Nurse and a health administrator discussing information

NHS capacity in Wales remains in a precarious position

Director of the Welsh NHS Confederation, Darren Hughes, has warned that the NHS in Wales still remains in a “very precarious position” despite the latest figures showing cases in the devolved nation continuing to fall.

He warned that a significant amount of NHS bed capacity in Wales was being used for Covid-19 patients and as such any further spike would still seriously affect the region.

Often, there is a lag between infection rates and hospital admissions, meaning although cases are beginning to fall in Wales, the impact of this on hospital cases will not be felt for a week or two after the fact. As such, calls for caution by the general population have been reiterated.

Dr Hughes said: “While we are seeing positive news in that cases in Wales continue to fall, around one third of hospital beds in Wales are still being taken up with coronavirus patients.

“That means a significant amount of NHS resource is still being utilised to treat people with coronavirus, with an inevitable reduction in capacity to deal with other serious health issues.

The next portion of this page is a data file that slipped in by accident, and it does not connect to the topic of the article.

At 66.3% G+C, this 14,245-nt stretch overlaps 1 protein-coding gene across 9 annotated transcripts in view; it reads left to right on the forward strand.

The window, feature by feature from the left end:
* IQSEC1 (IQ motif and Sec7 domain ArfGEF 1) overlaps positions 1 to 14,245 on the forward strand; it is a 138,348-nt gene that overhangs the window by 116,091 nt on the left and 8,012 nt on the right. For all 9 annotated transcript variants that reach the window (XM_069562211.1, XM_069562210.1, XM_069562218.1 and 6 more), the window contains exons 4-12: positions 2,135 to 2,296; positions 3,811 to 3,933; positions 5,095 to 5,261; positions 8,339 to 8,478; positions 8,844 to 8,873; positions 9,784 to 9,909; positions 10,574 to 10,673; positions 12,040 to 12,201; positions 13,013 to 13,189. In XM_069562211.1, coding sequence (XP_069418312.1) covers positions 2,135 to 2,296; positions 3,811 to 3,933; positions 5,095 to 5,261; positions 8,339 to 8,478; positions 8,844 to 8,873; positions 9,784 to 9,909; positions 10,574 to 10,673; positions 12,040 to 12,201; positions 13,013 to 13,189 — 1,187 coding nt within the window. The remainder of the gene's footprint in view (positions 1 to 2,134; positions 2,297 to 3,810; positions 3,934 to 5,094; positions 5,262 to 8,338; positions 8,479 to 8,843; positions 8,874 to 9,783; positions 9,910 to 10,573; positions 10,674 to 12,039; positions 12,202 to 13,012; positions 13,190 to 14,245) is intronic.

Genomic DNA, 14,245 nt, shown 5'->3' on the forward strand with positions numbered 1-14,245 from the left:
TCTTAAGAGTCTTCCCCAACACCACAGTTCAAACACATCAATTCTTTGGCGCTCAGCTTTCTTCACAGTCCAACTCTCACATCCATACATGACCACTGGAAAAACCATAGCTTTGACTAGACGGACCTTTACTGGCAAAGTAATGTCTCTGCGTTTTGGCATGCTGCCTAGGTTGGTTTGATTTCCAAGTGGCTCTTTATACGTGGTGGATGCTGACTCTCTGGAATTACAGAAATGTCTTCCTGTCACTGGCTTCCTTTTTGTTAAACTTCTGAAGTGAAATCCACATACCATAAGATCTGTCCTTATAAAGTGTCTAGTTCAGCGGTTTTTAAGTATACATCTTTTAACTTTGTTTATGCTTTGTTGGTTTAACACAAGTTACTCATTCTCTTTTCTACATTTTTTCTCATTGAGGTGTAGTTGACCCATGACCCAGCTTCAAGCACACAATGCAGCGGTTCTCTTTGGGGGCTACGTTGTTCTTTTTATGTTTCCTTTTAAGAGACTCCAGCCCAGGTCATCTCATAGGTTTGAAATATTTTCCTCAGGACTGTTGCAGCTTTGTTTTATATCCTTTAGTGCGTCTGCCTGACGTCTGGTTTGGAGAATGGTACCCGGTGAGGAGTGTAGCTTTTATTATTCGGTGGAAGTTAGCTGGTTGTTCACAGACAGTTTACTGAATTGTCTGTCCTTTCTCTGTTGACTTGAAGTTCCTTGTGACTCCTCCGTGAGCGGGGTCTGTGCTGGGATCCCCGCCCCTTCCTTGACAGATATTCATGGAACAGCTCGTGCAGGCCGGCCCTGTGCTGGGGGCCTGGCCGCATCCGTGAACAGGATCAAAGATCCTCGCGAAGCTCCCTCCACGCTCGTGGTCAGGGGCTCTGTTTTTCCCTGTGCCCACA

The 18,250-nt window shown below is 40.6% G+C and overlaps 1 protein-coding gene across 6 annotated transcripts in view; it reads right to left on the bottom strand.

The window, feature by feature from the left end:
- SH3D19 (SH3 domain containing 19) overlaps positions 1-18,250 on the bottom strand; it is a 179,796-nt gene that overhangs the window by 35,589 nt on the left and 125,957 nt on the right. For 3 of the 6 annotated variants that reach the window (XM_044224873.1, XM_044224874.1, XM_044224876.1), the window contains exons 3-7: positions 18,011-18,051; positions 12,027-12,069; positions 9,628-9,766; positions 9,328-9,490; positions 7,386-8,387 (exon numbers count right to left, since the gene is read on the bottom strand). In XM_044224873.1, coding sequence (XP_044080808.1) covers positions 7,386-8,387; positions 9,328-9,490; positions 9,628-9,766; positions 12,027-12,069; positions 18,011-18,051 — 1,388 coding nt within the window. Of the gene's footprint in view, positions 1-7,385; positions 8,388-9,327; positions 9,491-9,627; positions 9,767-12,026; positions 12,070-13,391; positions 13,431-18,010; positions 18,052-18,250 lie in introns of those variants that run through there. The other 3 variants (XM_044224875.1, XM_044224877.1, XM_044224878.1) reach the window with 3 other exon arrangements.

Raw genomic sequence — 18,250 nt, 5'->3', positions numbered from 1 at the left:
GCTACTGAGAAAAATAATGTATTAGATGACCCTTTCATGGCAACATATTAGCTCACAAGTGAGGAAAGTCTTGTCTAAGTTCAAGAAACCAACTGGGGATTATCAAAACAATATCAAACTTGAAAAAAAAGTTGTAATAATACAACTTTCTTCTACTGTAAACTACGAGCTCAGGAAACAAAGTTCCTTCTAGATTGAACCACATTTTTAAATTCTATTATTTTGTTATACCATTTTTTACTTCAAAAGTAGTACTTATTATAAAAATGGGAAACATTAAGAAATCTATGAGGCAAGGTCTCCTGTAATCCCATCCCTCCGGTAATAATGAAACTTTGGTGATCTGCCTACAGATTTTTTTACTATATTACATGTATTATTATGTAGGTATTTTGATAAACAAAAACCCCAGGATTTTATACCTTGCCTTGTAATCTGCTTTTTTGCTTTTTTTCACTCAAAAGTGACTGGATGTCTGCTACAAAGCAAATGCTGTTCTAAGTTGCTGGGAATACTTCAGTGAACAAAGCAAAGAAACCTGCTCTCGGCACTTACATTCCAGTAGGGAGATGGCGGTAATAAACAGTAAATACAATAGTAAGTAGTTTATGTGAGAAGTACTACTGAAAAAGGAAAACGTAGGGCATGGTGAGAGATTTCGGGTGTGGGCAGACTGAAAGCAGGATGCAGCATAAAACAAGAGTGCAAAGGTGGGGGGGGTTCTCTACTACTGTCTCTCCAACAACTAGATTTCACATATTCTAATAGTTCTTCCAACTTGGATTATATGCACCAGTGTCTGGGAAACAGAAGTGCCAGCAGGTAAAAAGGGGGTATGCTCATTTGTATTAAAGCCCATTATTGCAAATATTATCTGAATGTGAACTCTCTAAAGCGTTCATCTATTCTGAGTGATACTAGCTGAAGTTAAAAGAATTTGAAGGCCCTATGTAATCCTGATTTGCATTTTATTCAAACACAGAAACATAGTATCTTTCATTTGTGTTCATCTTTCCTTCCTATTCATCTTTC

“We also need to commit an enormous amount of resource to the vaccination programme, with more people already receiving a coronavirus vaccine than we would normally see in a standard flu season.

“The NHS in Wales stands ready to vaccinate as many people as we can, as quickly as we can and as safely as we can. We know there will be bumps in the road, including around the supply of vaccines over the coming weeks and months.

“This does mean however, that the NHS in Wales remains in a very precarious position.

“We know lockdowns are hard for people and that they have consequences on livelihoods and people’s wellbeing.  However, we do now have some hope for a brighter 2021 and we need the public to continue to support us and respect the restrictions while we roll out the vaccines.

“This is not just to protect you and your families from coronavirus, but it is also so we can treat as many people as possible with other significant health issues. We cannot afford to go backwards now.”

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